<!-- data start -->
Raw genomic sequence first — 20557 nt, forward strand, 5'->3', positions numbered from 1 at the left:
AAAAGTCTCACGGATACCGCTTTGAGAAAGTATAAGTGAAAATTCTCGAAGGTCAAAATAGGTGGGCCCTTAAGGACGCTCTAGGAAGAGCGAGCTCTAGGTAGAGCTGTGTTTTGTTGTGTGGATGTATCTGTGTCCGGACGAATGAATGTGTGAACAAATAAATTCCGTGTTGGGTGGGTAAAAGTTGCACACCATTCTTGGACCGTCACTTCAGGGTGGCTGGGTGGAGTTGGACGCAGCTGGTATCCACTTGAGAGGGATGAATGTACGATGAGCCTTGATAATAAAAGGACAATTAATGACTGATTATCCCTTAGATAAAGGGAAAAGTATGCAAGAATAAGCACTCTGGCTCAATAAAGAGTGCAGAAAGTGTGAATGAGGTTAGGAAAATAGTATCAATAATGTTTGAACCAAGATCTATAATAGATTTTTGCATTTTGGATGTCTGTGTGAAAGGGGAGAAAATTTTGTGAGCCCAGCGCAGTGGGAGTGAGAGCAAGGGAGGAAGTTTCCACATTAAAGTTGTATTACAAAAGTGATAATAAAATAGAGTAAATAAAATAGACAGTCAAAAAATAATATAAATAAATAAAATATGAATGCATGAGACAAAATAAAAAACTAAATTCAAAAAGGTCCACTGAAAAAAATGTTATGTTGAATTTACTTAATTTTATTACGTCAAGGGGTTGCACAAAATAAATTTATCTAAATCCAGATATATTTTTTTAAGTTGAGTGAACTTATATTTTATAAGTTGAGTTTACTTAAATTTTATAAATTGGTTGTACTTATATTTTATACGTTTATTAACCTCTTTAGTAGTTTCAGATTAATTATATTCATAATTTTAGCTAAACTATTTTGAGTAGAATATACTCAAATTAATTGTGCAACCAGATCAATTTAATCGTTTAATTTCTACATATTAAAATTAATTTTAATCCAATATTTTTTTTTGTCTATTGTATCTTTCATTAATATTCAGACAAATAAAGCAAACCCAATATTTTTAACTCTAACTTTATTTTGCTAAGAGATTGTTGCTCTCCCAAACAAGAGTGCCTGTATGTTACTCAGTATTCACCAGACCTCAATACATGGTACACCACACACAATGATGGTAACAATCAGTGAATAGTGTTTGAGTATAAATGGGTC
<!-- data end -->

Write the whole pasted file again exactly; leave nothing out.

Raw genomic sequence first — 20557 nt, forward strand, 5'->3', positions numbered from 1 at the left:
AAAAGTCTCACGGATACCGCTTTGAGAAAGTATAAGTGAAAATTCTCGAAGGTCAAAATAGGTGGGCCCTTAAGGACGCTCTAGGAAGAGCGAGCTCTAGGTAGAGCTGTGTTTTGTTGTGTGGATGTATCTGTGTCCGGACGAATGAATGTGTGAACAAATAAATTCCGTGTTGGGTGGGTAAAAGTTGCACACCATTCTTGGACCGTCACTTCAGGGTGGCTGGGTGGAGTTGGACGCAGCTGGTATCCACTTGAGAGGGATGAATGTACGATGAGCCTTGATAATAAAAGGACAATTAATGACTGATTATCCCTTAGATAAAGGGAAAAGTATGCAAGAATAAGCACTCTGGCTCAATAAAGAGTGCAGAAAGTGTGAATGAGGTTAGGAAAATAGTATCAATAATGTTTGAACCAAGATCTATAATAGATTTTTGCATTTTGGATGTCTGTGTGAAAGGGGAGAAAATTTTGTGAGCCCAGCGCAGTGGGAGTGAGAGCAAGGGAGGAAGTTTCCACATTAAAGTTGTATTACAAAAGTGATAATAAAATAGAGTAAATAAAATAGACAGTCAAAAAATAATATAAATAAATAAAATATGAATGCATGAGACAAAATAAAAAACTAAATTCAAAAAGGTCCACTGAAAAAAATGTTATGTTGAATTTACTTAATTTTATTACGTCAAGGGGTTGCACAAAATAAATTTATCTAAATCCAGATATATTTTTTTAAGTTGAGTGAACTTATATTTTATAAGTTGAGTTTACTTAAATTTTATAAATTGGTTGTACTTATATTTTATACGTTTATTAACCTCTTTAGTAGTTTCAGATTAATTATATTCATAATTTTAGCTAAACTATTTTGAGTAGAATATACTCAAATTAATTGTGCAACCAGATCAATTTAATCGTTTAATTTCTACATATTAAAATTAATTTTAATCCAATATTTTTTTTTGTCTATTGTATCTTTCATTAATATTCAGACAAATAAAGCAAACCCAATATTTTTAACTCTAACTTTATTTTGCTAAGAGATTGTTGCTCTCCCAAACAAGAGTGCCTGTATGTTACTCAGTATTCACCAGACCTCAATACATGGTACACCACACACAATGATGGTAACAATCAGTGAATAGTGTTTGAGTATAAATGGGTC